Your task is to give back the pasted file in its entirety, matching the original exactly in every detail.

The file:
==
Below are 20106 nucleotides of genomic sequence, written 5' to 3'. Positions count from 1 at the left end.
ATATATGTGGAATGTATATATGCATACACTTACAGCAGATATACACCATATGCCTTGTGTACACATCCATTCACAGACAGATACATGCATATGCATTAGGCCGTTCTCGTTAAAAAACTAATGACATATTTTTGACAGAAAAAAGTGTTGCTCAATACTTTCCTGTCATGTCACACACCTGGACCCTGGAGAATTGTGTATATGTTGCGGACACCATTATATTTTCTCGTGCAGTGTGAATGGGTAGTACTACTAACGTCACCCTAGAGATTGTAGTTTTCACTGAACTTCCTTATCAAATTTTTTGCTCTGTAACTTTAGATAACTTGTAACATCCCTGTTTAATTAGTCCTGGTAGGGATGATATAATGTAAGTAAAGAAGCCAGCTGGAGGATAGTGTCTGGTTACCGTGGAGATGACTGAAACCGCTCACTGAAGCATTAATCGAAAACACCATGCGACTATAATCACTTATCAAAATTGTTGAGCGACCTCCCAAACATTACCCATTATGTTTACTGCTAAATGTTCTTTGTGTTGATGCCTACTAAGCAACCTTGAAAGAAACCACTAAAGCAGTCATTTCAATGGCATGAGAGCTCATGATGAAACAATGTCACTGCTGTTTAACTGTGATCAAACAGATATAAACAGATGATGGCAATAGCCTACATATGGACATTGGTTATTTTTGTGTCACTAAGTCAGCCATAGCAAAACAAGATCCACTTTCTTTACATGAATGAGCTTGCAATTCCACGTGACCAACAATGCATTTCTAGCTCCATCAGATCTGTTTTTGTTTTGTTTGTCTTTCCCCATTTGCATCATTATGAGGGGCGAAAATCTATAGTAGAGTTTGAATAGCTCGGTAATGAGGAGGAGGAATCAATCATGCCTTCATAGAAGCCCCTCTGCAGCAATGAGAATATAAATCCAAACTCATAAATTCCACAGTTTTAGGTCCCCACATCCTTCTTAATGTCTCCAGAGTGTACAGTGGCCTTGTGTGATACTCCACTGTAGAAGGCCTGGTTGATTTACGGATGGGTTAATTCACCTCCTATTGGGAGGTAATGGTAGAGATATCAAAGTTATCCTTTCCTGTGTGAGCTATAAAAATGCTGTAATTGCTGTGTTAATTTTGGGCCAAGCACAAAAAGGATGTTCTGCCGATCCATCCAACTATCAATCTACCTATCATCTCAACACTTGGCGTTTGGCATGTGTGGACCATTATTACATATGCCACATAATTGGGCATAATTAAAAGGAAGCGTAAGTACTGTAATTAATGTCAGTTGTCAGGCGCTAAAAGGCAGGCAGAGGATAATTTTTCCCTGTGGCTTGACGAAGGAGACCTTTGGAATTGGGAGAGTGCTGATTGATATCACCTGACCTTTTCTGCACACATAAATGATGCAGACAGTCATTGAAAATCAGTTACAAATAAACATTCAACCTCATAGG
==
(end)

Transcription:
Below are 20106 nucleotides of genomic sequence, written 5' to 3'. Positions count from 1 at the left end.
ATATATGTGGAATGTATATATGCATACACTTACAGCAGATATACACCATATGCCTTGTGTACACATCCATTCACAGACAGATACATGCATATGCATTAGGCCGTTCTCGTTAAAAAACTAATGACATATTTTTGACAGAAAAAAGTGTTGCTCAATACTTTCCTGTCATGTCACACACCTGGACCCTGGAGAATTGTGTATATGTTGCGGACACCATTATATTTTCTCGTGCAGTGTGAATGGGTAGTACTACTAACGTCACCCTAGAGATTGTAGTTTTCACTGAACTTCCTTATCAAATTTTTTGCTCTGTAACTTTAGATAACTTGTAACATCCCTGTTTAATTAGTCCTGGTAGGGATGATATAATGTAAGTAAAGAAGCCAGCTGGAGGATAGTGTCTGGTTACCGTGGAGATGACTGAAACCGCTCACTGAAGCATTAATCGAAAACACCATGCGACTATAATCACTTATCAAAATTGTTGAGCGACCTCCCAAACATTACCCATTATGTTTACTGCTAAATGTTCTTTGTGTTGATGCCTACTAAGCAACCTTGAAAGAAACCACTAAAGCAGTCATTTCAATGGCATGAGAGCTCATGATGAAACAATGTCACTGCTGTTTAACTGTGATCAAACAGATATAAACAGATGATGGCAATAGCCTACATATGGACATTGGTTATTTTTGTGTCACTAAGTCAGCCATAGCAAAACAAGATCCACTTTCTTTACATGAATGAGCTTGCAATTCCACGTGACCAACAATGCATTTCTAGCTCCATCAGATCTGTTTTTGTTTTGTTTGTCTTTCCCCATTTGCATCATTATGAGGGGCGAAAATCTATAGTAGAGTTTGAATAGCTCGGTAATGAGGAGGAGGAATCAATCATGCCTTCATAGAAGCCCCTCTGCAGCAATGAGAATATAAATCCAAACTCATAAATTCCACAGTTTTAGGTCCCCACATCCTTCTTAATGTCTCCAGAGTGTACAGTGGCCTTGTGTGATACTCCACTGTAGAAGGCCTGGTTGATTTACGGATGGGTTAATTCACCTCCTATTGGGAGGTAATGGTAGAGATATCAAAGTTATCCTTTCCTGTGTGAGCTATAAAAATGCTGTAATTGCTGTGTTAATTTTGGGCCAAGCACAAAAAGGATGTTCTGCCGATCCATCCAACTATCAATCTACCTATCATCTCAACACTTGGCGTTTGGCATGTGTGGACCATTATTACATATGCCACATAATTGGGCATAATTAAAAGGAAGCGTAAGTACTGTAATTAATGTCAGTTGTCAGGCGCTAAAAGGCAGGCAGAGGATAATTTTTCCCTGTGGCTTGACGAAGGAGACCTTTGGAATTGGGAGAGTGCTGATTGATATCACCTGACCTTTTCTGCACACATAAATGATGCAGACAGTCATTGAAAATCAGTTACAAATAAACATTCAACCTCATAGG